Meeting Base Targets

When designing for Kiosk mode the page you design is the whole application as far as the user's concerned. The fact that it's inside a browser is irrelevant. A problem with this is the need to make sure the user stays within the confines of the application. Imagine a user clicks a link to an external website. This site takes over the whole screen and becomes the application. The user is stuck. There only hope of return is knowing that the backspace button might take them there.

To get round this we need to make sure all external links open in a separate window. How can we do this though? How do we know which links are "external"? If content of the app is contributed by the user we have little control over their links. Well, one way of doing it is to tackle it from a different angle. Remember my article called What to base your links on? We can use the same Base tag to force all links to open in a certain window. Here's the tag that you'd add to the head:

<base target="_blank" />

Now, all links will open in a fresh window. But, I here you thinking, that's not what we want. What about our own links that should stay inside the application? Well, we need to add the target attribute to them:

<a href="internal?Open" target="_self">Internal Link</a>

This means that Domino Views need to be treated as HTML so you can create your own links with the target attribute.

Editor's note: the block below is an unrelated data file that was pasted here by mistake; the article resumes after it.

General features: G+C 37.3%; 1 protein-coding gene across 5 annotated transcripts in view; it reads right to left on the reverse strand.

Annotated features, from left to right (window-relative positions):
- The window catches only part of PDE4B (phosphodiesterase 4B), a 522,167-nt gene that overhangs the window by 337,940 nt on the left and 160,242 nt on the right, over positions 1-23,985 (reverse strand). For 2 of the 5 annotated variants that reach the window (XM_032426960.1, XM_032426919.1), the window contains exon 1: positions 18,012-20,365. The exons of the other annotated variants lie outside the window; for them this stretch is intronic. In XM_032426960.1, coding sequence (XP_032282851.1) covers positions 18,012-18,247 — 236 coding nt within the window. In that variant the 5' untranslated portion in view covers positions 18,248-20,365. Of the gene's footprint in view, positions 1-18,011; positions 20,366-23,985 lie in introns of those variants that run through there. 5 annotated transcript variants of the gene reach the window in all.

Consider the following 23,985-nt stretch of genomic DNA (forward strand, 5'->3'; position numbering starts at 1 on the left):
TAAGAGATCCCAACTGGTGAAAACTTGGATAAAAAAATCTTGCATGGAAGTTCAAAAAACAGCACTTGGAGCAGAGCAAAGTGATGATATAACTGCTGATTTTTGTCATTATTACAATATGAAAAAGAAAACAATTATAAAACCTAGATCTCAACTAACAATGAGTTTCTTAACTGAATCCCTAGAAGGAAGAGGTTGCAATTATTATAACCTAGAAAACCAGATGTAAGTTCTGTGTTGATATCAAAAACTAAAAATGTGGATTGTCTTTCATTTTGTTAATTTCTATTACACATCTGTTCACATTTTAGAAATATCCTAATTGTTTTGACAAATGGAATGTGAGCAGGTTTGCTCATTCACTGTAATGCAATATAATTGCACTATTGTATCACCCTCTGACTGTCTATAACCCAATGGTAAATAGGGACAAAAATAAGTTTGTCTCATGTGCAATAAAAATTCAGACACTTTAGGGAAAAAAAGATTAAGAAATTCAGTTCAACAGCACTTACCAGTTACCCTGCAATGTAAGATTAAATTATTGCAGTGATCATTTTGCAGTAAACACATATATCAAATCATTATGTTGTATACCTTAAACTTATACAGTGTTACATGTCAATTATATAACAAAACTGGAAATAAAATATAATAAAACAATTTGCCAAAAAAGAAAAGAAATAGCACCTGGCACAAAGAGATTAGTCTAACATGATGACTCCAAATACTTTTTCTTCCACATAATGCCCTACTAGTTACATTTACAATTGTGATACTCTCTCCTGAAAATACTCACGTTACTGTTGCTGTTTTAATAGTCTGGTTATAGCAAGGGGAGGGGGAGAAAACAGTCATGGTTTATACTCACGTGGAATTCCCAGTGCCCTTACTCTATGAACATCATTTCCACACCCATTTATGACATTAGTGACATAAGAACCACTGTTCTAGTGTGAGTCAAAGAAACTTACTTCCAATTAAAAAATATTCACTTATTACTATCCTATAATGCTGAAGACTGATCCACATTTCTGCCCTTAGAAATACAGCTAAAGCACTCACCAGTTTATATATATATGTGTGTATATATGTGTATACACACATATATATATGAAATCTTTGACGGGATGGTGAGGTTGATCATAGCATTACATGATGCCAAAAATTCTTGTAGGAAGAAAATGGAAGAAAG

I know what you're thinking. This is right royal pain. True. But, unless I'm mistaken, there's no other way of doing it...


    • avatar
    • YoGi
    • Wed 27 Jul 2005 06:29 AM

    well you may use non-html domino views, just deactivate the "show values in column as links" and made your owns (ie : "[<a href='"+@text(@documentuniqueid)+"?opendocument' target='_self'>"+document_title+"</a>]", but i'm sure you've already thought about that. or didn't i understood your problem ?

    • avatar
    • IanB
    • Wed 27 Jul 2005 06:55 AM

    Surely it would be easier to treat external links to the special target treatment, as they would be the exception?

    I know we shouldn't use javascript but could you not iterate through all <a> tags in the page and check for the presence of external links and then add target-"_blank" to the innerhtml?

    • avatar
    • Chad S
    • Wed 27 Jul 2005 07:17 AM

    IanB is right, why not use javascript? There's code at


    that will accomplish it.

    • avatar
    • Jake Howlett
    • Wed 27 Jul 2005 10:38 AM

    You right YoGi, that would do the trick too.

    I don't want to use JavaScript really as I always see this as hcaking the page. I'd much rather control it all from the server and the actual HTML. Far less to go wrong.

    • avatar
    • Jorge Coelho
    • Wed 27 Jul 2005 11:40 AM

    Could you just use a different base tag for your view templates? If your view will only contain internal links, why not just create a different base tag, which will require less work everytime you create a view?

    • avatar
    • Jake Howlett
    • Wed 27 Jul 2005 11:46 AM

    Good point Jorge. Yes I could. Hadn't thought of that. Cheers.

  1. I confess, the reason I wrote the code that is linked above is that I am a very lazy person. I got tired of putting target="_blank" on all my external links. The kewl thing about the code is that I no longer have to worry about mistakenly setting the wrong target. Plus, it actually decreases the amount of HTML that is downloaded. What more can a lazy person ask for????


    • avatar